A chaplain’s reflection on the price of war> Sixteenth Air Force (Air Forces Cyber)> News

The man in uniform stands next to the display.

JOINT BASE SAN ANTONIO – LACKLAND, Texas – Since the recent events in Afghanistan, I have engaged with my wingers and families about how events like September 11 and how the events in Afghanistan affect our airmen, veterans and civilians.

Like most veterans, I have followed closely the comments of our senior military leaders who also have personal experiences in Afghanistan. Collectively, their messages urge us to watch each other, as the aftermath of Afghanistan and the memory of 9/11 are painful to see, in part because of our past deployment experiences in these and other places. places of the world. To better understand the pain associated with these events, I offer these three thoughts:

1. Our strong emotions and diverse opinions about what is happening emanate from a deeply personal and sincere belief and commitment to our Oath of Office, Airman’s Creed, and our core Air Force values.

2. Our strong emotions and diverse opinions about Afghanistan and other places perhaps stem from what is historically known as the principles of the just war tradition attributed to classical Greek and Roman thinkers and early theologians like Thomas Aquinas and Augustine. There are generally seven principles that attempt to explain why and how wars are fought. They are: a just cause, declared by a legitimate authority, a just intention, a reasonable chance of success, the last resort, the distinction between civilians and combatants and the proportionate use of force.

While there is room for much debate on these seven principles, they provide reasonable insight that can help us in our dialogue on current events in Afghanistan and historic, but painful events like September 11. There is an opportunity and space to agree and disagree on the why and how, however, our deployment experiences are legitimate and not the subject of much debate. We can agree that the price of war is high. The soldiers who fought in this war and those who sacrificed their lives on September 11, 2001, did so in order to protect the common good of innocent people, their sacrifice was priceless.

The soldiers, women and men, are people of good will who give their all to protect their fellow human beings whom they have never met before and will probably never see each other again after their redeployment. This kind of service and sacrifice to humanity is important and is not lost despite what we see unfolding in Afghanistan.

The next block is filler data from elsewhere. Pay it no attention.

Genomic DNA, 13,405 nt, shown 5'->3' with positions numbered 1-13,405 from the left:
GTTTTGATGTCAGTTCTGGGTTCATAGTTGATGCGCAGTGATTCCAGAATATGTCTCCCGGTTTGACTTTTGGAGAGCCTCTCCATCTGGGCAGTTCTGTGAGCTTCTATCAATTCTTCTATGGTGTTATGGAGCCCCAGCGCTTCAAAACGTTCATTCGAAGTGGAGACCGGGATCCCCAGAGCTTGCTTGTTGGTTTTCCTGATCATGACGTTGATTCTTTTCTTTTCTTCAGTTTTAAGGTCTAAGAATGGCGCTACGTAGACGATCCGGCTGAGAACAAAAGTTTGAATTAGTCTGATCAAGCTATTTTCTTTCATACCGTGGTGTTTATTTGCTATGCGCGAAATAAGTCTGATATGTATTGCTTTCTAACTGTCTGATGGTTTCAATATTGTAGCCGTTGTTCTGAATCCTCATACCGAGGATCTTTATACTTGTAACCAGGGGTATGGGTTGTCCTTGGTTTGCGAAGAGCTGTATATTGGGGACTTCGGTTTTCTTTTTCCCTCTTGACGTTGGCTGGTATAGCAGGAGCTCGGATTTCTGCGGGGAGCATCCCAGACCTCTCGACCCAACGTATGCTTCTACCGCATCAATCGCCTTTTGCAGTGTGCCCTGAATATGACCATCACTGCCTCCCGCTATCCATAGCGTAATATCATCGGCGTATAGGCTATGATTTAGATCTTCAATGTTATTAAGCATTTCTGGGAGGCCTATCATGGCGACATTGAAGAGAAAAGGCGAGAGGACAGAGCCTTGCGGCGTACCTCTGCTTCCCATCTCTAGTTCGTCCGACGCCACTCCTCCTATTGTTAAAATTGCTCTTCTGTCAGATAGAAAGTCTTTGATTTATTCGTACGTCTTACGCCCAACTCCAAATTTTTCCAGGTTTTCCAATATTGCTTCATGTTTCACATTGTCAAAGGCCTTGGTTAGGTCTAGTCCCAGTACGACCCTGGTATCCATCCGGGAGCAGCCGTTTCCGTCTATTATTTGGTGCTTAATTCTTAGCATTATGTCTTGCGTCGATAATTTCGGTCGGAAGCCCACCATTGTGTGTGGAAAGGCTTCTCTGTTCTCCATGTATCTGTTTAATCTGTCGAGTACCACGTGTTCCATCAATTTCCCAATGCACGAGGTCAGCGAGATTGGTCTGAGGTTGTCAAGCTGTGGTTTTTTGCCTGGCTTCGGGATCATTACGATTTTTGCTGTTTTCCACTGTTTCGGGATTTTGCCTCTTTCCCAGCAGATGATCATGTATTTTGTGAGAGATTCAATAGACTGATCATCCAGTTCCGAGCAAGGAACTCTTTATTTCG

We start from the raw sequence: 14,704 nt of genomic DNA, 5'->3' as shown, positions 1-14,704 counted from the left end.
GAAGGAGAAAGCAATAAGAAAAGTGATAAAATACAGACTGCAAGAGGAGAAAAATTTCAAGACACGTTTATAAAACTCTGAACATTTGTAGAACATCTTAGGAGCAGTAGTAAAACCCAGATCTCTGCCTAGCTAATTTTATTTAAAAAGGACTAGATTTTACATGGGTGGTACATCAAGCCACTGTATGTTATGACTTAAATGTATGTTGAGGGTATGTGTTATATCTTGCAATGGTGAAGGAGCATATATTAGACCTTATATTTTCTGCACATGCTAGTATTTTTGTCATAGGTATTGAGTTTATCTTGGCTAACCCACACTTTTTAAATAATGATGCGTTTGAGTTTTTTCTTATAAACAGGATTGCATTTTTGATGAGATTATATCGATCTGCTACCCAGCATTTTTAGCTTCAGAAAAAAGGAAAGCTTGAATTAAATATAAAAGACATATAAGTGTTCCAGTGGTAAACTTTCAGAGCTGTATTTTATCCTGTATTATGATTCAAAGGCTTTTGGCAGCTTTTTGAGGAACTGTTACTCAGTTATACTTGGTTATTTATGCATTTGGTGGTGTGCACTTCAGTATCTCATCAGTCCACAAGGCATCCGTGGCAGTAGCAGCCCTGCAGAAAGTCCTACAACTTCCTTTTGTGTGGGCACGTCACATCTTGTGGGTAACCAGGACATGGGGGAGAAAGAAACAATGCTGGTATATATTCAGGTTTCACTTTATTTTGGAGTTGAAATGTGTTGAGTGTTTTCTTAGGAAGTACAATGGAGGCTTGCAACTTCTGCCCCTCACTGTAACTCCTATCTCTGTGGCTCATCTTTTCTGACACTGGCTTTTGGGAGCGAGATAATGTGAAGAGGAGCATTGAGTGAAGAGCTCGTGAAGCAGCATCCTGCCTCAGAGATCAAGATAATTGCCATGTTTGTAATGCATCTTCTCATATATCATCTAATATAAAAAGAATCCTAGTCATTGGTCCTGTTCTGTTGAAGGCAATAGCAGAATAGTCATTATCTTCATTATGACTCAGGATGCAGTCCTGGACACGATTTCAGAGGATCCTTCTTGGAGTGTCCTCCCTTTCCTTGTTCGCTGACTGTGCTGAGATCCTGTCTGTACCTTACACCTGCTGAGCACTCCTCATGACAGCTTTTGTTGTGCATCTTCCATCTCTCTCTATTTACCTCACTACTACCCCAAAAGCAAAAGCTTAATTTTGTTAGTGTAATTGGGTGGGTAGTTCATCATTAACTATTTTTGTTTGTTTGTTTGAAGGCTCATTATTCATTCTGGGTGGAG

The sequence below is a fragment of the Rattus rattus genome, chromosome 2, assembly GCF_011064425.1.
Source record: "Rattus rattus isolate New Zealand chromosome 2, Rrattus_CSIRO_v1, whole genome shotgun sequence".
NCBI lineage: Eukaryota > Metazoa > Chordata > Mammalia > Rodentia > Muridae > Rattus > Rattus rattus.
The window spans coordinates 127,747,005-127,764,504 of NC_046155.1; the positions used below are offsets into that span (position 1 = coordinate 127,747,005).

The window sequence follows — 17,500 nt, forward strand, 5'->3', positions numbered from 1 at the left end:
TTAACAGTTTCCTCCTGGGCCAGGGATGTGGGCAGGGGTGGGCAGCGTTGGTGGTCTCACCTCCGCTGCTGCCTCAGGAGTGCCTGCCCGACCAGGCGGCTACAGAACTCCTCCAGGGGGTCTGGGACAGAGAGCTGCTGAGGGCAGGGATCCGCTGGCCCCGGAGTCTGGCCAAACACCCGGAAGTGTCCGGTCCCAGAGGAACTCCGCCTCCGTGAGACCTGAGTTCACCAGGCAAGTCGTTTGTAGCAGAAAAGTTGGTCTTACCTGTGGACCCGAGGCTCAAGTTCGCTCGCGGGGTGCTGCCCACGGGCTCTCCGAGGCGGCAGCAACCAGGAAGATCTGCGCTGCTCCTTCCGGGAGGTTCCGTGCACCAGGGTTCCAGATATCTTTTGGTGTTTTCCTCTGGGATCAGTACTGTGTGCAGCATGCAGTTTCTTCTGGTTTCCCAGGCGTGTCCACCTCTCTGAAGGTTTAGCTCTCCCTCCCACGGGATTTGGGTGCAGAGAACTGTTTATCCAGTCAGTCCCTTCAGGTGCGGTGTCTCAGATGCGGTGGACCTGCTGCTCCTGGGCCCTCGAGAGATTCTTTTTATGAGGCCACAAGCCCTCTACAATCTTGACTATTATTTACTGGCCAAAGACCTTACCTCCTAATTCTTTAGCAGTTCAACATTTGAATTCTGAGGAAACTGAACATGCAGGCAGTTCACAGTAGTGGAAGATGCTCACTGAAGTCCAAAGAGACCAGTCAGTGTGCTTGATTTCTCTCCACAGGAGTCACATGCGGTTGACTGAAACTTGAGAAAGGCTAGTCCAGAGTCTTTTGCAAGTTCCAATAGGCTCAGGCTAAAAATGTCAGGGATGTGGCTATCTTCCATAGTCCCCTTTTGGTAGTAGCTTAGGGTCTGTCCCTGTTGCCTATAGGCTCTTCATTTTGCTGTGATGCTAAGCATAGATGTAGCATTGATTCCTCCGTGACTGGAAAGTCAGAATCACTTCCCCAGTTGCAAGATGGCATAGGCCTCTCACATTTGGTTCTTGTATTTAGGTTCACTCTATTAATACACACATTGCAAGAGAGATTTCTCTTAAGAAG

The memories of the ramp ceremonies and memorial ceremonies are fresh in our minds and hearts as we honored those in our formations who made the ultimate sacrifice. These memories touch a lower nerve known only to those who have stood in these formations. In the coming days and weeks to come, let us give ourselves the gift of unconditional presence and deep listening.

3. As we reflect on our values, the tradition of just war, let us also talk about moral wounds. Although this is fairly “new” terminology, the military experience is not new. According to Brett T. Litz (National Center for PTSD, VA Boston, Mass.) And others, moral injury occurs when a person feels like they have “failed to prevent harm” from happening or “testified to acts that transgress deeply held feelings. moral beliefs.

Our pain is fueled by the fact that we care deeply about what is going on. Our cohesion and common sense of mission require that we take the time to speak and reflect on these current events, including the good, the bad, and the ugly. Our dialogue could also include our sense of personal moral violation among other concerns we bear witness to.

It is an itinerary and a journey that are familiar to us and together we can come together and support each other to move forward, one step at a time! We have protected others, we have fulfilled our vocation and now is the time to listen deeply to one another. Please call the chaplain of your 16th Air Force (Air Forces Cyber) and the Surgeon General’s office at 210-977-2014.

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